In recent years, some organizations have moved away from encapsulation as a means of envy obviation. Moving toward an "us" rather than a "we-they" mind-set, such actions are reflected even in the language they use. Organizations such as Du Pont, McDonald's, Disney Productions, Wal-Mart, and J.C. Penney steer away from the use of "employee" in favor of "associate" and "team member." Perhaps no organization, in an effort to reduce labor-management envy and build team spirit, has moved away from encapsulation as decidedly as Semco S/A.

At Semco, some 20 percent of the employees set their own salaries. Believing that pyramidal hierarchies emphasize power, Semco is designed as an organizational circle composed of three concentric rings staffed by "counselors," "partners," "coordinators," and "associates." People are paid according to their knowledge rather than their titles or ranks. Monthly financial reports are available to everyone, and all know that 23 percent of after-tax profits is theirs to be shared. It seems unlikely that Semco will soon serve as a blueprint for other organizations, but it is an example of future changes that are possible, as organizations strive to minimize envy and foster a feeling of partnership between labor and management.


Though there is a normal human tendency toward envy, certain people are either seemingly extremely envious or virtually without envy. It is generally believed that a confused mixture of personality factors is associated with excessive envy. Recall, for example, the link between excessive envy, feelings of inferiority, and personal inadequacy mentioned earlier. Similarly, psychologists Ralph McCrae and Paul Costa, in their article "Validation of the Five-Factor Model of Personality Across Instruments and Observers" (Journal of Personality and Social Psychology, 1987, Vol. 52, pp. 86-87), have identified inordinate envy as one of a variety of negative traits that are central to neuroticism (defined by self-consciousness, insecurity, and temperamentalism).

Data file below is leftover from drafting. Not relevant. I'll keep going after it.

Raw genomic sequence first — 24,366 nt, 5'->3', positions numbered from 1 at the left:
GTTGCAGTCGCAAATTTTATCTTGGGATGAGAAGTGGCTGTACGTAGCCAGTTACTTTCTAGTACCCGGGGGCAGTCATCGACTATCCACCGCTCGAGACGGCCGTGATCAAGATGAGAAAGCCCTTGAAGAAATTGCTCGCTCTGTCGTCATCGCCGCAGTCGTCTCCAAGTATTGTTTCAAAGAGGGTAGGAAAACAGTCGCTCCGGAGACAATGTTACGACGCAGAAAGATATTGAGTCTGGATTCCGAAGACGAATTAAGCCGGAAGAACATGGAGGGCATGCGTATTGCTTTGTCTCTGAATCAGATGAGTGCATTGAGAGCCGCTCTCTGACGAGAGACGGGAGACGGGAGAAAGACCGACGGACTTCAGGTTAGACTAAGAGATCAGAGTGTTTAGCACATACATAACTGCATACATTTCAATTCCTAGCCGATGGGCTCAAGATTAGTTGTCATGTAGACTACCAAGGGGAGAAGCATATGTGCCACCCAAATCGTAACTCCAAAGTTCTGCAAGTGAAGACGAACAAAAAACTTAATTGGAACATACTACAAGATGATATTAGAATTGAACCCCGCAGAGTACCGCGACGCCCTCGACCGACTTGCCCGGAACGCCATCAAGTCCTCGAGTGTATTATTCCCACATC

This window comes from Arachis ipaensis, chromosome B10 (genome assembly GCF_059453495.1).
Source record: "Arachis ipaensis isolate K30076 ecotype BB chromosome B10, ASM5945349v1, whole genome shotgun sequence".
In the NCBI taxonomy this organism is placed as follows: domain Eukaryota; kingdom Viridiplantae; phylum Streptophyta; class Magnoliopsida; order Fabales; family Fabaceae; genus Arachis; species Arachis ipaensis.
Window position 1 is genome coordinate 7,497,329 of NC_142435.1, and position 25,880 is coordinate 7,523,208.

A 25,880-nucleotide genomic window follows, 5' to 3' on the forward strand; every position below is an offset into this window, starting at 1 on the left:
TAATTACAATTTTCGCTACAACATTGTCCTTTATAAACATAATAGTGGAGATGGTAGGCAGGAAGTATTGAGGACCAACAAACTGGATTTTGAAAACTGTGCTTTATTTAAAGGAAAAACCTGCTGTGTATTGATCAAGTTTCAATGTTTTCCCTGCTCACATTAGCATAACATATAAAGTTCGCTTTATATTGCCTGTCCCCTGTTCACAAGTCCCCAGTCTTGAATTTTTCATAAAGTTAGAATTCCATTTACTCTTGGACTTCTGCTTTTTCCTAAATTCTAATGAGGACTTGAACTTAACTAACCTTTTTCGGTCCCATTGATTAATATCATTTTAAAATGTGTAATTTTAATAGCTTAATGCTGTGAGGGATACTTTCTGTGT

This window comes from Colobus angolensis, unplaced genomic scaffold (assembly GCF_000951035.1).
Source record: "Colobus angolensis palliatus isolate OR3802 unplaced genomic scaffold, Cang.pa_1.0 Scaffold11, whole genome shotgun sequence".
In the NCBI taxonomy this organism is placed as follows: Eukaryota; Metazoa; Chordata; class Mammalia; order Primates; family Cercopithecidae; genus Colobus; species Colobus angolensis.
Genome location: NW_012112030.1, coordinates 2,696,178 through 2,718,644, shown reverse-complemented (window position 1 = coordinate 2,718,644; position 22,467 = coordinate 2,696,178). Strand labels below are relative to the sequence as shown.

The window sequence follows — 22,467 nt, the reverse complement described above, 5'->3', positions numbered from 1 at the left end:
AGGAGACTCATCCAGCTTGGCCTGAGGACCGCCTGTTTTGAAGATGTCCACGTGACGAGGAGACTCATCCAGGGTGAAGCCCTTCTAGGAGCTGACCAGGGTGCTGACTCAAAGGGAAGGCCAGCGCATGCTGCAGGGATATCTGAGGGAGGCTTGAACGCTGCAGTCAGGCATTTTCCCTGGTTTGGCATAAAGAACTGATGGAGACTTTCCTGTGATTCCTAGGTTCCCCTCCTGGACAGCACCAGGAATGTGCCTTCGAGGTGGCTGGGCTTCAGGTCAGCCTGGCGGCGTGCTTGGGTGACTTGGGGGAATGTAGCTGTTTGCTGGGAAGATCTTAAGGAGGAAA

Neuroticism, in turn, has been related to irrational beliefs such as self-blame and the use of inappropriate coping responses (e.g., open hostility). Analyses of "entitlement" (i.e., the belief that one deserves an outcome) and discussions of so-called "entitleds" (i.e., those who seek to exploit others) both reinforce the notion that extreme envy is correlated with an irrationally held sense of deservedness that begets feelings of resentment. Like entitleds, envy-prone individuals view life as unfair for denying them their due. In addition, both entitleds and the extremely envious may employ rancor, backbiting, defamation, and hostility to enact their will.


As noted, envy can have unpleasant implications for individuals' interactions with others and for their own general happiness. Because they persist in comparing their own situations with those of others, enviers seem to experience unflattering comparisons with greater frequency than themr less envious counterparts. Moreover, because they must deal more often with hostile emotions, envy-prone individuals tend to experience greater environmental adversity. Of particular note is research suggesting that coronary-prone individuals are especially drawn to evaluation, achievement, and social comparison with others, uncovering a potential link between cardiovascular disease and enviousness: cynical hostility, a typical feature of entrenched envy, is highly correlated with the incidence of heart disease.